In a similar vein, Tillerson said back in 2009 that a carbon tax is "the most efficient means of reflecting the cost of carbon in all economic decisions—from investments made by companies to fuel their requirements to the product choices made by consumers." (Some, however, suspect that the oil man's pro-carbon-tax stance amounts to a "PR ploy.")

Basically, Musk is saying that Tillerson, who has also acknowledged the risks of climate change, should be given the benefit of the doubt. Even if the president thinks climate change is a "hoax" and is eagerly pursuing dirty energy projects such as the Keystone XL and the Dakota Access Pipeline, at least Tillerson has Trump's ear.

As Musk told Gizmodo:

The more voices of reason that the President hears, the better. Simply attacking him will achieve nothing. Are you aware of a single case where Trump bowed to protests or media attacks? Better that there are open channels of communication.

With Tillerson's confirmation all but assured, let's hope that Musk is right.

As for the much-hyped tunnel project, Musk tweeted on Wednesday, "Exciting progress on the tunnel front. Plan to start digging in a month or so."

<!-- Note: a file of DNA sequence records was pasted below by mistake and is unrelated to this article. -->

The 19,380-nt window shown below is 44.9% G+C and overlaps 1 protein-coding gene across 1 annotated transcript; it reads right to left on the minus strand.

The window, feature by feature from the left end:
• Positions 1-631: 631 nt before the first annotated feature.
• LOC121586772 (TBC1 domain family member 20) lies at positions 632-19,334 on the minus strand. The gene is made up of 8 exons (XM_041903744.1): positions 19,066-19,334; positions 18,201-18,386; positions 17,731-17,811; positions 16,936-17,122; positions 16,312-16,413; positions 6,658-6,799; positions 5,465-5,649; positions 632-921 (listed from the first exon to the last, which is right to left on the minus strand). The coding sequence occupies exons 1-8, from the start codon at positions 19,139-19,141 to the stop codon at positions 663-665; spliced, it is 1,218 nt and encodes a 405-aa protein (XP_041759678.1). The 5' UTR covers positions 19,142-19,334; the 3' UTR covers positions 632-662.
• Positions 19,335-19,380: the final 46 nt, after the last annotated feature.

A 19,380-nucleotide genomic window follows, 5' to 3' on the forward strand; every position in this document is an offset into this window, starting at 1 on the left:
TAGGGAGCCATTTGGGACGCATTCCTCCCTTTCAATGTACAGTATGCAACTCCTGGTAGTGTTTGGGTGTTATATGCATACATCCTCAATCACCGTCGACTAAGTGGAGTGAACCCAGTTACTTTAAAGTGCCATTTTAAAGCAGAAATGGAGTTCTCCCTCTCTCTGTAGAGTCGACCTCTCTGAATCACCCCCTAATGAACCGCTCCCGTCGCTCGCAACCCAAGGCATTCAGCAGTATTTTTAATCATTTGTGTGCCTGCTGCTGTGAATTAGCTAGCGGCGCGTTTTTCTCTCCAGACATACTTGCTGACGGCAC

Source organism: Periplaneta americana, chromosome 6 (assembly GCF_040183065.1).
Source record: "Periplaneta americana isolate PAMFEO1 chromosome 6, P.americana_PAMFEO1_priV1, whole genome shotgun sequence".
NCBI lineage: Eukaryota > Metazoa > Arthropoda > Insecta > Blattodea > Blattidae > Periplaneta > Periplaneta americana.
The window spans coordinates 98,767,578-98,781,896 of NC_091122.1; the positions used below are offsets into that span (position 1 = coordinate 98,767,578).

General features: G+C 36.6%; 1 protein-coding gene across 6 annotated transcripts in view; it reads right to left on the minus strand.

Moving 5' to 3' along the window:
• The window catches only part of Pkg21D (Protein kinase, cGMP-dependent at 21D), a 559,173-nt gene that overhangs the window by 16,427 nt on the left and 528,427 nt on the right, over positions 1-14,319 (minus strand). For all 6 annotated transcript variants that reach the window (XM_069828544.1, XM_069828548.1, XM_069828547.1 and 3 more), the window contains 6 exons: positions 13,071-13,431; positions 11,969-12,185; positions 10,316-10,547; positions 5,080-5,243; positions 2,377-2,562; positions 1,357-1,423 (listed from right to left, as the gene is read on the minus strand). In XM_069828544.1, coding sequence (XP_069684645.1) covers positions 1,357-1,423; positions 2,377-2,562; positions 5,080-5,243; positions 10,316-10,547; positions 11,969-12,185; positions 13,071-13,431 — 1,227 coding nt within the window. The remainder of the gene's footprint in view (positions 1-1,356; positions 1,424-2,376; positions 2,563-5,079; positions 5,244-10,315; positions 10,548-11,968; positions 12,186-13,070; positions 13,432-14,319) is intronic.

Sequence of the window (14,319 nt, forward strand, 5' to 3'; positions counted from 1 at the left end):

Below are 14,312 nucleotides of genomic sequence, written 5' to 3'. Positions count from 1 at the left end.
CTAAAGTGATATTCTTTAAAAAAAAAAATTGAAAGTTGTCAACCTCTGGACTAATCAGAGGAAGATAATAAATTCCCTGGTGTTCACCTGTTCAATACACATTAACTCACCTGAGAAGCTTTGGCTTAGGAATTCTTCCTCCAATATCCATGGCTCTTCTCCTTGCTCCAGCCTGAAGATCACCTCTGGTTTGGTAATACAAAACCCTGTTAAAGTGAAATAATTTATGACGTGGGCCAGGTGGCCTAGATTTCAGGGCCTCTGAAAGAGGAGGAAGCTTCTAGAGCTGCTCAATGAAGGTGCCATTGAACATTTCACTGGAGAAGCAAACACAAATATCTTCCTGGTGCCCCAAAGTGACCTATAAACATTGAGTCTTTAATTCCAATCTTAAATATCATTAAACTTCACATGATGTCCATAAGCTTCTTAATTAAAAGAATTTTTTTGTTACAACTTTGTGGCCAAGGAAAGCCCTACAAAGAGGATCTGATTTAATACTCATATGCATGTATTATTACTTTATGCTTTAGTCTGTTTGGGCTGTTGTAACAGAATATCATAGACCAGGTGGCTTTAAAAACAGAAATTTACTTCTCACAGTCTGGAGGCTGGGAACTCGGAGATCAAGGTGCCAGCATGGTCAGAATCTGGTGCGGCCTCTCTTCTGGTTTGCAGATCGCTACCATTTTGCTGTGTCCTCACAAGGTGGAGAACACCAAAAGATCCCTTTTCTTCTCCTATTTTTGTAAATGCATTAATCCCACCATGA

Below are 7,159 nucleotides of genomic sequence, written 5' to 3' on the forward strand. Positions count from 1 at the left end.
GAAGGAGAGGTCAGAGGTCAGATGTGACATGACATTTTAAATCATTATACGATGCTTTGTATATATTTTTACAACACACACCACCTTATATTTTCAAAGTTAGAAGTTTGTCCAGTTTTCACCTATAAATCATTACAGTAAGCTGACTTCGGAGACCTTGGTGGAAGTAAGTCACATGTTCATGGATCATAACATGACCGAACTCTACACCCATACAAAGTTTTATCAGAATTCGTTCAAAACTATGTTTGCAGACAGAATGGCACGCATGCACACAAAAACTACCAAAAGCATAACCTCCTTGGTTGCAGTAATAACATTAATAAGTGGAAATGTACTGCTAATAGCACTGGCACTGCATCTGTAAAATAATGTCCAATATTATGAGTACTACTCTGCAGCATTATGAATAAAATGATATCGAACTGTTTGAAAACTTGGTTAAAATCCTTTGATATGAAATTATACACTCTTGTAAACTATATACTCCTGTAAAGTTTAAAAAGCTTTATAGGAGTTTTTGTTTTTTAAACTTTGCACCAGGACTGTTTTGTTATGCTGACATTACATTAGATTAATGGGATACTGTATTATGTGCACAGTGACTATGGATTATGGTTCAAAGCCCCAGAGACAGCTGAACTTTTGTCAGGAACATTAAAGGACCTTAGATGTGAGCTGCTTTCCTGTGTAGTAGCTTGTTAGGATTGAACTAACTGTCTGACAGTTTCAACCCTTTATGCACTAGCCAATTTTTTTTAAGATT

The tech entrepreneur plans to dig a tunnel under Los Angeles to ease through the city's notorious traffic.

Musk's first announced his tunnel ambitions in December while sitting through L.A. congestion.

"It shall be called 'The Boring Company,'" he tweeted. "Borings, it's what we do."

"Without tunnels, we will all be in traffic hell forever," Musk told The Verge via Twitter. "I really do think tunnels are the key to solving urban gridlock. Being stuck in traffic is soul-destroying. Self-driving cars will actually make it worse by making vehicle travel more affordable."

EcoWatch Daily Newsletter

Pie Ranch in San Mateo, California, is a highly diverse farm that has both organic and food justice certification. Katie Greaney

By Elizabeth Henderson